In this situation there was a duty of care for the defendant, who is the bank, to provide to the plaintiff, who is the old man, as the defendant was in a position to see that water had come into the building and the floor was wet. This wet floor would have greatly increased the chance of someone slipping over and causing injury. They would have known that failure to properly warn customers who both enter and leave the building that there was water on the floor and would be reasonable foreseeable to lead to either injury off customer or an employee.
As well as this there was a vulnerable relationship between the plaintiff and the defendant. The plaintiff would have entered the bank in good faith and under an assumed knowledge that if there was a hazard to his and others health the bank would place some type of signage or warning of the slippery floor or to remedy it by mopping up the water. As such he was also reliant on the bank to provide this warning or to mop up the water and ensure the surface of the floor was not dangerous to walk on. Second legal issue- as the duty of care breached?
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The second issue that this case raises is whether the duty of care was breached by the defendant. To establish a breach of duty of care it must be shown that the defendant failed to do what a reasonable person would have done in the same circumstances. As such it is imperative that the defendant can be proven to have acted in an unreasonable manor in a certain situation and not exercised a proper standard of care. The principle law that is used to define breach of duty of care is Paris v Stephen Borough Council  AC 367. In this situation it is apparent that the defendant has breached its duty of care.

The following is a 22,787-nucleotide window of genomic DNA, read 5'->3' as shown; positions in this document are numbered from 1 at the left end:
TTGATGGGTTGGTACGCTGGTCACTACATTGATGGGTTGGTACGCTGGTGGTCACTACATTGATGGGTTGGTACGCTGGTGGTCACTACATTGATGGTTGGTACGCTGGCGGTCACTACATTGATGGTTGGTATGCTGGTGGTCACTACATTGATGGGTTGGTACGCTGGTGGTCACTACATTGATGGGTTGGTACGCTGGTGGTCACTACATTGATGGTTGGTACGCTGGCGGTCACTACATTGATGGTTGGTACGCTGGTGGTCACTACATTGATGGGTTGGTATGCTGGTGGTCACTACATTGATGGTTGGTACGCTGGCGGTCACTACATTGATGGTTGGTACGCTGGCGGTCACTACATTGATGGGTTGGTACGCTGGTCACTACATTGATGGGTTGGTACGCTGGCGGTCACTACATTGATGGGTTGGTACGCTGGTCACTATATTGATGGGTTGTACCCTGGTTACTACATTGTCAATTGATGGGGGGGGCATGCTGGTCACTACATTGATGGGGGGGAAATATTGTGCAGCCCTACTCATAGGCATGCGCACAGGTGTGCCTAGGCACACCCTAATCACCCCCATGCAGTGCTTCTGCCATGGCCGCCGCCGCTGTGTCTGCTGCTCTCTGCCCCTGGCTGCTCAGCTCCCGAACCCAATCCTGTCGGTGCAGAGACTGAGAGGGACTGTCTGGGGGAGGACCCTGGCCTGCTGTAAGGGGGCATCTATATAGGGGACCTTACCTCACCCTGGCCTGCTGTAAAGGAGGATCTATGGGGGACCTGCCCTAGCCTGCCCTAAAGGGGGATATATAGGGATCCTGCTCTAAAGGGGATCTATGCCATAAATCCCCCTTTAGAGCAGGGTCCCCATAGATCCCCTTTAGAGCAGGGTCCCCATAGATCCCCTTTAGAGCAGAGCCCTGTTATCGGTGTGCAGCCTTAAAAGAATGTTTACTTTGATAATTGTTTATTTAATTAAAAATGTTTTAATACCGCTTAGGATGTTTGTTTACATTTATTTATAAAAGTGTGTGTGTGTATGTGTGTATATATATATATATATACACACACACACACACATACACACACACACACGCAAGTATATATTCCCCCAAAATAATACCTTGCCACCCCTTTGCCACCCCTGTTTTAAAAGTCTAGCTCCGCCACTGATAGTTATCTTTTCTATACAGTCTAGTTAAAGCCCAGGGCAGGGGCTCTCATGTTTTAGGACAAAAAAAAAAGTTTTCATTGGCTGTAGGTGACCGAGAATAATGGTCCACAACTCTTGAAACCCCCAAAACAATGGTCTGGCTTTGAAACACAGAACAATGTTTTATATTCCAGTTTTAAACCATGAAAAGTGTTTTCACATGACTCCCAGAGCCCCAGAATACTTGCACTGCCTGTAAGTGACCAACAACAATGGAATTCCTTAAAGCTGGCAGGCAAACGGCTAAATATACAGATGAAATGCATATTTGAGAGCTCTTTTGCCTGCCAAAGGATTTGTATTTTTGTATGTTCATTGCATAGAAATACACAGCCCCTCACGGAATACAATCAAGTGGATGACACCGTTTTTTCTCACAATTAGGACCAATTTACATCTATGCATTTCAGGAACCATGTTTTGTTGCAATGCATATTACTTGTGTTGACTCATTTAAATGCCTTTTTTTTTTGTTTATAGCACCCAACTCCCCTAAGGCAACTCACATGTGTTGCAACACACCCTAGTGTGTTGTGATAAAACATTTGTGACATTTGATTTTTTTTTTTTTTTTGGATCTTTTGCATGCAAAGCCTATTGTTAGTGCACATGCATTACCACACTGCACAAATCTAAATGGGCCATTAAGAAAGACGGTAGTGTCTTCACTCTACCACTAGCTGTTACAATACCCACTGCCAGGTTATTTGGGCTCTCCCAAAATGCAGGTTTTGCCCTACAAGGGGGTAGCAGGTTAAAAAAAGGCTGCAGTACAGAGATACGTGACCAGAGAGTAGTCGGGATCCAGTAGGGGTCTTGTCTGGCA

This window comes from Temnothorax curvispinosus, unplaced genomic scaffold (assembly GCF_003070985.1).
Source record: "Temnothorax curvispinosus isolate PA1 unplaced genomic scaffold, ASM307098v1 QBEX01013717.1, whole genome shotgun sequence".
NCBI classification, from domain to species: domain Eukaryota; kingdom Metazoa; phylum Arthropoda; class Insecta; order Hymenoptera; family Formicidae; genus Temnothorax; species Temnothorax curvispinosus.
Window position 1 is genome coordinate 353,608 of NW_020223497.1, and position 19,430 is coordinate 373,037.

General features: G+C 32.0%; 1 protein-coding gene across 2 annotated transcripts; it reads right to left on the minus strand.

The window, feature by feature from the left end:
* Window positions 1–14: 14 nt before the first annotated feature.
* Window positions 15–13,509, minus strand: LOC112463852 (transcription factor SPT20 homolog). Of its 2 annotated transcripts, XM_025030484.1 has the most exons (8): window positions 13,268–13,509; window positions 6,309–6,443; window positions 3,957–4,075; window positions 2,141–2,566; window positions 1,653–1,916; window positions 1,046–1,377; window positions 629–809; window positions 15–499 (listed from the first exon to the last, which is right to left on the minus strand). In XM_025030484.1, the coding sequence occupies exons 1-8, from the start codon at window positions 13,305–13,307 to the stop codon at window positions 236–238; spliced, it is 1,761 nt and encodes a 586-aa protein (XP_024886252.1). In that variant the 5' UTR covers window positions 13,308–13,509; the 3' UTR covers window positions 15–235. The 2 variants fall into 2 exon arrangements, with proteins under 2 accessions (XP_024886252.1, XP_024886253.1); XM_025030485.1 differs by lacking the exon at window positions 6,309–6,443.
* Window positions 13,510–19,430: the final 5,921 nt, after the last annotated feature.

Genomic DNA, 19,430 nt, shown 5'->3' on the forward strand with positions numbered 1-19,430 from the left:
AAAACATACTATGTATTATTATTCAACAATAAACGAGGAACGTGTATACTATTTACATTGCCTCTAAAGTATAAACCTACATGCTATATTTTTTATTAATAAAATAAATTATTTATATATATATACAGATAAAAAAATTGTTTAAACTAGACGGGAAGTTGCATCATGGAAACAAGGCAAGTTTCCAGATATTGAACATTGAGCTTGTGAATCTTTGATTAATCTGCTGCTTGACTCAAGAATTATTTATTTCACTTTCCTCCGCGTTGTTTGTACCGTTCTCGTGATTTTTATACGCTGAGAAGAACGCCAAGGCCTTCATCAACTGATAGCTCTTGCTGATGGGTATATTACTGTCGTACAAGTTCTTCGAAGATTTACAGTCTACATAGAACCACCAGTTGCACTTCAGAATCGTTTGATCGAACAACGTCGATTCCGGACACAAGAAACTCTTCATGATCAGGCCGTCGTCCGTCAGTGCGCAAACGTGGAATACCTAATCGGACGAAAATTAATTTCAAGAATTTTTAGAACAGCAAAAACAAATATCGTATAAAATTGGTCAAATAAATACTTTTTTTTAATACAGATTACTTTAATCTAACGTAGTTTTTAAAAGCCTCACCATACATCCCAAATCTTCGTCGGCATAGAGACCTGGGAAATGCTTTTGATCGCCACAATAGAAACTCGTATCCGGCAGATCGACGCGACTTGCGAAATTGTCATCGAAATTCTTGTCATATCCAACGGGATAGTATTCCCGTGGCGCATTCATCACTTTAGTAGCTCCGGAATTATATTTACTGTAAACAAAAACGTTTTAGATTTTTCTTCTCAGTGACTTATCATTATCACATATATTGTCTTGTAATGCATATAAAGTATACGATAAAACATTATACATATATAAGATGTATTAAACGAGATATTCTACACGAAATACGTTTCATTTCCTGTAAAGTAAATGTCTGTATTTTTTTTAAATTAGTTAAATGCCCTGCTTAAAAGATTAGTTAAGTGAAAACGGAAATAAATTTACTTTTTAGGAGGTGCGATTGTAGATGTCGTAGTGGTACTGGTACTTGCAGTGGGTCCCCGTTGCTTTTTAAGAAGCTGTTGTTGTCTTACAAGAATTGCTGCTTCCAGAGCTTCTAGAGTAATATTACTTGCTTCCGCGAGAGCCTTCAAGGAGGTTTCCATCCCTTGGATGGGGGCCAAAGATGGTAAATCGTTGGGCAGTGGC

For one the defendant should have provided some type of warning as to the hazard of the wet floor. It had been raining for most of the day and previous customers had been bringing water into the building thus causing the surface of the floor to become slippery and potentially dangerous to walk over. As such it could be said that a reasonable person would have foreseen the possibility of someone slipping and placed some type of sign warning patrons of the hazard and allowed customers to aka a different path to enter and exit the building.
Secondly the defendant should foundations of business law By lobsters employee to mop up the water the hazard to customers would have been removed and any risk or hazard eradicated. By failing to either provide warning or to mop up the water the bank has breached its duty of care due to both the seriousness of the injury, Paris v Stephen Borough Council  AC 367, and by increasing the likelihood of injury: Bolton v Stone  AC 850. Third legal issue- Damages. In this case as the defendant did owe the plaintiff a duty of care and that the duty of are was breached than damages may be recoverable.
To prove that damages are recoverable and need to be awarded there needs to be both a causation of fact and a causation of law. The law that is used to prove a causation of fact is Chapel v Hart (1998) CLC 232. For there to be a causation of fact there must be evidence that the damage or injury would not have happened to the plaintiff were it not for a particular fault than it is that fault that caused the damage. In this case the causation of fact can be shown by the reasoning that the plaintiff would not of slipped if it wasn’t for he water being left on the floor as well as there being no sign warning him of this risk.